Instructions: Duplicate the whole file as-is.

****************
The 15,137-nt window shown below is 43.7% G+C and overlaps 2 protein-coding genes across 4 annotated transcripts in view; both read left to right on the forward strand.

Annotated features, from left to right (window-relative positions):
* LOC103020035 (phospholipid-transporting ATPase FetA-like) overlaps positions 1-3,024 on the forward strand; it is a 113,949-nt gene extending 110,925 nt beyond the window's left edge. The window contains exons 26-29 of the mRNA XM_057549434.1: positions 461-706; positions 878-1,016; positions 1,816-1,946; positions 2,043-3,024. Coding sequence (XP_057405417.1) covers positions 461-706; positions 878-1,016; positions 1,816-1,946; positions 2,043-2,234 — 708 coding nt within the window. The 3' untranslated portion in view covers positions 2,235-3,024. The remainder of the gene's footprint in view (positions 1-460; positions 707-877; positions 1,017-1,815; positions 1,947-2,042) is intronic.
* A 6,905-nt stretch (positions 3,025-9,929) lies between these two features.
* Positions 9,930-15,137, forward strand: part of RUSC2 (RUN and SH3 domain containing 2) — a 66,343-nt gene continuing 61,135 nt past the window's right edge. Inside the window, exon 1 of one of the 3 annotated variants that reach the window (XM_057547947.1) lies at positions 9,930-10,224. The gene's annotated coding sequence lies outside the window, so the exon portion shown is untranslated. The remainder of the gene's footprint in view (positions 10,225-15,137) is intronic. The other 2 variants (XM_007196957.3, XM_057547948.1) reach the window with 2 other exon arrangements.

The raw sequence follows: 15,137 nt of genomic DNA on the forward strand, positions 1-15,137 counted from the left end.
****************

The 15,137-nt window shown below is 43.7% G+C and overlaps 2 protein-coding genes across 4 annotated transcripts in view; both read left to right on the forward strand.

Annotated features, from left to right (window-relative positions):
* LOC103020035 (phospholipid-transporting ATPase FetA-like) overlaps positions 1-3,024 on the forward strand; it is a 113,949-nt gene extending 110,925 nt beyond the window's left edge. The window contains exons 26-29 of the mRNA XM_057549434.1: positions 461-706; positions 878-1,016; positions 1,816-1,946; positions 2,043-3,024. Coding sequence (XP_057405417.1) covers positions 461-706; positions 878-1,016; positions 1,816-1,946; positions 2,043-2,234 — 708 coding nt within the window. The 3' untranslated portion in view covers positions 2,235-3,024. The remainder of the gene's footprint in view (positions 1-460; positions 707-877; positions 1,017-1,815; positions 1,947-2,042) is intronic.
* A 6,905-nt stretch (positions 3,025-9,929) lies between these two features.
* Positions 9,930-15,137, forward strand: part of RUSC2 (RUN and SH3 domain containing 2) — a 66,343-nt gene continuing 61,135 nt past the window's right edge. Inside the window, exon 1 of one of the 3 annotated variants that reach the window (XM_057547947.1) lies at positions 9,930-10,224. The gene's annotated coding sequence lies outside the window, so the exon portion shown is untranslated. The remainder of the gene's footprint in view (positions 10,225-15,137) is intronic. The other 2 variants (XM_007196957.3, XM_057547948.1) reach the window with 2 other exon arrangements.

The raw sequence follows: 15,137 nt of genomic DNA on the forward strand, positions 1-15,137 counted from the left end.